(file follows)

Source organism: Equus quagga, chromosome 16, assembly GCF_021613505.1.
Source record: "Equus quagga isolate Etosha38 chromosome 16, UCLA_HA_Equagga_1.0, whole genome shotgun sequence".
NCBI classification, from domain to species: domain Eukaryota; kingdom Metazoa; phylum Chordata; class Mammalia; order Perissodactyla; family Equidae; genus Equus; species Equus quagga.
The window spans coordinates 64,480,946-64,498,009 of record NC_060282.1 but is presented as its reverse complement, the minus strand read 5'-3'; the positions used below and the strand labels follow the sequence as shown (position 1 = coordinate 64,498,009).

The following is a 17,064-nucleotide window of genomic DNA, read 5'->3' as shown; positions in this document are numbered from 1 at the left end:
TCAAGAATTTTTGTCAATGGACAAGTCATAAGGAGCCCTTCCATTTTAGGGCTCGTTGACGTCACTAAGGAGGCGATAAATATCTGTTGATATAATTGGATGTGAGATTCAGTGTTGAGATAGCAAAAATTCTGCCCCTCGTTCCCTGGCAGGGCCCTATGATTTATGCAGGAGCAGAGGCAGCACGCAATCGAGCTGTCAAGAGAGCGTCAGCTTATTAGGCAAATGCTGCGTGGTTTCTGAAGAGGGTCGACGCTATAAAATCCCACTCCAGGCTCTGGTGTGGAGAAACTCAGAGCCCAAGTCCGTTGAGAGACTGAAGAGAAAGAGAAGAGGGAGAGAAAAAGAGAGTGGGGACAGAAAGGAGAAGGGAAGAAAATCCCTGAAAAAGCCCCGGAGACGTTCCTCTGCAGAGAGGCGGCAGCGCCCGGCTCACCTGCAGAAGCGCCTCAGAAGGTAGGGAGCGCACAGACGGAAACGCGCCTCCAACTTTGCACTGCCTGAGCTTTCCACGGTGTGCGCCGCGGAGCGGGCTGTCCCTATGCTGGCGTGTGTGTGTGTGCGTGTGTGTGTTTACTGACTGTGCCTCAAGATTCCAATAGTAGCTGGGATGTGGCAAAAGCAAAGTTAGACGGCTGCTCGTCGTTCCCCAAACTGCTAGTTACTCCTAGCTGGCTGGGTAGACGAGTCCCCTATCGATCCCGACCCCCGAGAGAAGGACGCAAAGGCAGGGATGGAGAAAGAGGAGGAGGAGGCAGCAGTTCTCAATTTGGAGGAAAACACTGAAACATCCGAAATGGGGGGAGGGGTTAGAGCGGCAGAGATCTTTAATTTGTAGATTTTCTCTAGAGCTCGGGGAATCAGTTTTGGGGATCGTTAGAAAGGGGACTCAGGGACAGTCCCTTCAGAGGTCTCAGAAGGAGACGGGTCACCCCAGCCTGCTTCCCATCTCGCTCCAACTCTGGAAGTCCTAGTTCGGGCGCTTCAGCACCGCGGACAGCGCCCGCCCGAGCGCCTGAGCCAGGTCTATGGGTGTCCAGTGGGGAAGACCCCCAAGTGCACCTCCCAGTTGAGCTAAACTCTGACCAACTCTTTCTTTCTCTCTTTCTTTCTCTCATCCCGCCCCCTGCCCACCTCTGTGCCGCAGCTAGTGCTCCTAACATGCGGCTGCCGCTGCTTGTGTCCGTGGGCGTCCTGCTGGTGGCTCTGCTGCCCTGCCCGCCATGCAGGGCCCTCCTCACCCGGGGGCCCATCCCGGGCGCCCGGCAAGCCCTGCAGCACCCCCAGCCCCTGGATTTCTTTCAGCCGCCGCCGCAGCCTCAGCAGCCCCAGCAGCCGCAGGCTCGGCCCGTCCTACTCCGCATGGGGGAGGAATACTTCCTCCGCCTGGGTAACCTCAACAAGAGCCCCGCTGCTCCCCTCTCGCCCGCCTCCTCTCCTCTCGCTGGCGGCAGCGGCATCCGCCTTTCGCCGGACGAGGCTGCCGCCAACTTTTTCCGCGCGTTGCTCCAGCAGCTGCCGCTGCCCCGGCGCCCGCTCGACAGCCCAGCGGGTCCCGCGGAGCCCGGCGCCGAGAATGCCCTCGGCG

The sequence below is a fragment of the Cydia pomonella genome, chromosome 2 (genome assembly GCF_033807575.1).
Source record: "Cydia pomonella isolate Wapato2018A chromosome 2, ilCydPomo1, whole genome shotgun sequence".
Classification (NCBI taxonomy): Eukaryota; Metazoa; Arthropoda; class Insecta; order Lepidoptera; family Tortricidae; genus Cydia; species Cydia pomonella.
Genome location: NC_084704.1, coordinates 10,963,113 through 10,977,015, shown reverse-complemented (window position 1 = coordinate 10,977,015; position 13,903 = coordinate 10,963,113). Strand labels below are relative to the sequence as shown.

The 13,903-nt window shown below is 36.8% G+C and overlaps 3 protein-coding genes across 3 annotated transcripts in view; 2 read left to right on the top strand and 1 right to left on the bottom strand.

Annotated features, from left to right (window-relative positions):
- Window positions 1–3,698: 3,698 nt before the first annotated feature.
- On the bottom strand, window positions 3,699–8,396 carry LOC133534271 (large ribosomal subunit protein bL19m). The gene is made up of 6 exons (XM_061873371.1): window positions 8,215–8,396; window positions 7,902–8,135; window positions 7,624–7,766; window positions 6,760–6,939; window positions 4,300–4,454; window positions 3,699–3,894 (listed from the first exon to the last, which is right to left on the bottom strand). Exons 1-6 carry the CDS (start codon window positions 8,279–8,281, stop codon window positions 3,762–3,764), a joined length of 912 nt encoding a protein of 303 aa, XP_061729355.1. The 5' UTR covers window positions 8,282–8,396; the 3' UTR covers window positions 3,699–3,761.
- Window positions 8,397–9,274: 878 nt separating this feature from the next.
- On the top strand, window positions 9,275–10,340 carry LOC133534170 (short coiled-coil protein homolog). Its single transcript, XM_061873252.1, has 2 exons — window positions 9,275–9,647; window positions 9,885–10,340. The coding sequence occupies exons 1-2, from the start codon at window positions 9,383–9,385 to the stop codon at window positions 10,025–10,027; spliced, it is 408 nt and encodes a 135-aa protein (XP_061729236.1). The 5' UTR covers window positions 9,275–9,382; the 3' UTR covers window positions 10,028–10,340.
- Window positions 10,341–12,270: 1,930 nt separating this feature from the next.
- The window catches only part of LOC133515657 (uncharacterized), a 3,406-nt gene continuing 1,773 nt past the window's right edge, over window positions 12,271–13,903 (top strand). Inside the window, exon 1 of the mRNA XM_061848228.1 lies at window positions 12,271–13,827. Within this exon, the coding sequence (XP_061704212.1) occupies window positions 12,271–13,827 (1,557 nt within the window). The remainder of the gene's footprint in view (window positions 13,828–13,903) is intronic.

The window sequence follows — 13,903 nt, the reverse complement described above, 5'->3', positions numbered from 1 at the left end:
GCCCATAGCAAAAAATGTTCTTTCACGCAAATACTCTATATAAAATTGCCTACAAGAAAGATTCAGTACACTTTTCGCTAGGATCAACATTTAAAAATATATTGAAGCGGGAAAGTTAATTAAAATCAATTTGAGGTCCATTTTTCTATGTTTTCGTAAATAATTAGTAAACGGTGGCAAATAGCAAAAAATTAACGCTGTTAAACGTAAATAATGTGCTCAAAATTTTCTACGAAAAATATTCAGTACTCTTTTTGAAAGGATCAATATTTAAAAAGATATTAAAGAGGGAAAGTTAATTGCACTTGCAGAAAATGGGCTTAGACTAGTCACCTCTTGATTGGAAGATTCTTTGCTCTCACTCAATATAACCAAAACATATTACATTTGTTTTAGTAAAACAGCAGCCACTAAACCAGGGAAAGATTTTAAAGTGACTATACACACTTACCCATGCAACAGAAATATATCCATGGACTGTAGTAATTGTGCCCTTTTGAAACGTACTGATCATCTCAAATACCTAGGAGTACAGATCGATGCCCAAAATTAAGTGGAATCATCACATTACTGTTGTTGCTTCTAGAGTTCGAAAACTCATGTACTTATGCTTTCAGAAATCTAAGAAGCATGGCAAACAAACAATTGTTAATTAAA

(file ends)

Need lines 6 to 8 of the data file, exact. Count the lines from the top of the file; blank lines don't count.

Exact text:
TCAAGAATTTTTGTCAATGGACAAGTCATAAGGAGCCCTTCCATTTTAGGGCTCGTTGACGTCACTAAGGAGGCGATAAATATCTGTTGATATAATTGGATGTGAGATTCAGTGTTGAGATAGCAAAAATTCTGCCCCTCGTTCCCTGGCAGGGCCCTATGATTTATGCAGGAGCAGAGGCAGCACGCAATCGAGCTGTCAAGAGAGCGTCAGCTTATTAGGCAAATGCTGCGTGGTTTCTGAAGAGGGTCGACGCTATAAAATCCCACTCCAGGCTCTGGTGTGGAGAAACTCAGAGCCCAAGTCCGTTGAGAGACTGAAGAGAAAGAGAAGAGGGAGAGAAAAAGAGAGTGGGGACAGAAAGGAGAAGGGAAGAAAATCCCTGAAAAAGCCCCGGAGACGTTCCTCTGCAGAGAGGCGGCAGCGCCCGGCTCACCTGCAGAAGCGCCTCAGAAGGTAGGGAGCGCACAGACGGAAACGCGCCTCCAACTTTGCACTGCCTGAGCTTTCCACGGTGTGCGCCGCGGAGCGGGCTGTCCCTATGCTGGCGTGTGTGTGTGTGCGTGTGTGTGTTTACTGACTGTGCCTCAAGATTCCAATAGTAGCTGGGATGTGGCAAAAGCAAAGTTAGACGGCTGCTCGTCGTTCCCCAAACTGCTAGTTACTCCTAGCTGGCTGGGTAGACGAGTCCCCTATCGATCCCGACCCCCGAGAGAAGGACGCAAAGGCAGGGATGGAGAAAGAGGAGGAGGAGGCAGCAGTTCTCAATTTGGAGGAAAACACTGAAACATCCGAAATGGGGGGAGGGGTTAGAGCGGCAGAGATCTTTAATTTGTAGATTTTCTCTAGAGCTCGGGGAATCAGTTTTGGGGATCGTTAGAAAGGGGACTCAGGGACAGTCCCTTCAGAGGTCTCAGAAGGAGACGGGTCACCCCAGCCTGCTTCCCATCTCGCTCCAACTCTGGAAGTCCTAGTTCGGGCGCTTCAGCACCGCGGACAGCGCCCGCCCGAGCGCCTGAGCCAGGTCTATGGGTGTCCAGTGGGGAAGACCCCCAAGTGCACCTCCCAGTTGAGCTAAACTCTGACCAACTCTTTCTTTCTCTCTTTCTTTCTCTCATCCCGCCCCCTGCCCACCTCTGTGCCGCAGCTAGTGCTCCTAACATGCGGCTGCCGCTGCTTGTGTCCGTGGGCGTCCTGCTGGTGGCTCTGCTGCCCTGCCCGCCATGCAGGGCCCTCCTCACCCGGGGGCCCATCCCGGGCGCCCGGCAAGCCCTGCAGCACCCCCAGCCCCTGGATTTCTTTCAGCCGCCGCCGCAGCCTCAGCAGCCCCAGCAGCCGCAGGCTCGGCCCGTCCTACTCCGCATGGGGGAGGAATACTTCCTCCGCCTGGGTAACCTCAACAAGAGCCCCGCTGCTCCCCTCTCGCCCGCCTCCTCTCCTCTCGCTGGCGGCAGCGGCATCCGCCTTTCGCCGGACGAGGCTGCCGCCAACTTTTTCCGCGCGTTGCTCCAGCAGCTGCCGCTGCCCCGGCGCCCGCTCGACAGCCCAGCGGGTCCCGCGGAGCCCGGCGCCGAGAATGCCCTCGGCG

The sequence below is a fragment of the Cydia pomonella genome, chromosome 2 (genome assembly GCF_033807575.1).
Source record: "Cydia pomonella isolate Wapato2018A chromosome 2, ilCydPomo1, whole genome shotgun sequence".